My friends say that I lack humanity; how can I change?

The Yomiuri Shimbun Dear Troubleshooter:

I’m a female university student in my 20s, and my friends tell me I’m always very serious and guarded. I’m also described as lacking humanity.

My friends tell me I’m too strong-minded, to an off-putting degree, and a perfectionist. They also say they hesitate to talk to me even when they want to ask me something. But they have absolutely the wrong impression of who I am. Of course, I have human emotions as other people do, and I have things I’m not good at doing or never want to do.

It’s true I won’t skip any classes at university and try to save electricity on a daily basis. When shopping, I don’t make the salespeople spend a lot of time waiting on me. I do all these things not because I want to be more diligent, but because I consider it common sense.

I’ve been told I’ve been very serious since childhood. I want to change this image, to be regarded as having humanity. However, I have no idea what I should do. I’m at a loss when I think of what “a person with humanity” is like.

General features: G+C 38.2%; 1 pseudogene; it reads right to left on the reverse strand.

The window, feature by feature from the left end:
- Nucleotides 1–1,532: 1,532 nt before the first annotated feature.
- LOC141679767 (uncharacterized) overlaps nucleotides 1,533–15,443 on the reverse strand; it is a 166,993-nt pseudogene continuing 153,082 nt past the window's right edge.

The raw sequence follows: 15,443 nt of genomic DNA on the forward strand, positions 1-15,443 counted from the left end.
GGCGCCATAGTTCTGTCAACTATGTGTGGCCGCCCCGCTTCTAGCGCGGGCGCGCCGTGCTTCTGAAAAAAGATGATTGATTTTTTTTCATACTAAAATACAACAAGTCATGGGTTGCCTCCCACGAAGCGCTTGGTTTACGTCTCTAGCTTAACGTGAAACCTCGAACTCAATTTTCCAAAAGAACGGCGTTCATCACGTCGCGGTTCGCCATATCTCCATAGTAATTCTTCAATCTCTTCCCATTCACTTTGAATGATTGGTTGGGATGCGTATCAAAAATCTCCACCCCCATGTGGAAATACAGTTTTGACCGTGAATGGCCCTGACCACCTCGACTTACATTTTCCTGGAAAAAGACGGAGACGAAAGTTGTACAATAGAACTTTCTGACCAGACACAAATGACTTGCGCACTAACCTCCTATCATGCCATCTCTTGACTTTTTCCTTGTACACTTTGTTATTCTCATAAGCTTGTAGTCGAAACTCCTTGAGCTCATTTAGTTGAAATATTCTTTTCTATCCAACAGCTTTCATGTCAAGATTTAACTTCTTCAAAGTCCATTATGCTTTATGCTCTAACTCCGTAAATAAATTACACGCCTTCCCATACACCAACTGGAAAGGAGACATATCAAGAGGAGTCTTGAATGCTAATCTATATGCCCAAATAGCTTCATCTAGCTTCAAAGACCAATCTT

K, Ibaraki Prefecture

Dear Ms. K:

I’ve had a similar experience in the past. I’m not certain whether I can be of any help, but let me tell you something anyway.

People tend to be on guard and defensive when they don’t want to expose their weaknesses or be spoken ill of behind their backs. This approach may be safe but hinder your interpersonal contact or warm relationships with others. If you are this way, they would also be discouraged from making friends with you.

I don’t mean you should become totally candid and frank. As we get older and our network of acquaintances expands, the ideal is to have more friends with whom we can have an easy relationship. I believe we can benefit from working to achieve this goal.

It’s good to see someone who was on alert when they were young start to open up as time goes by.

You should consider what other people think about what you do. But if you try to change yourself out of consideration for others, it’s just like putting on heavy armor to defend yourself even more.

So I hope you’ll meet people around whom you do not have to put on any armor, or work to become bold enough that you can slightly let down your guard. What do you think?

Taku Mayumura, writer

(from Aug. 9, 2017, issue)Speech

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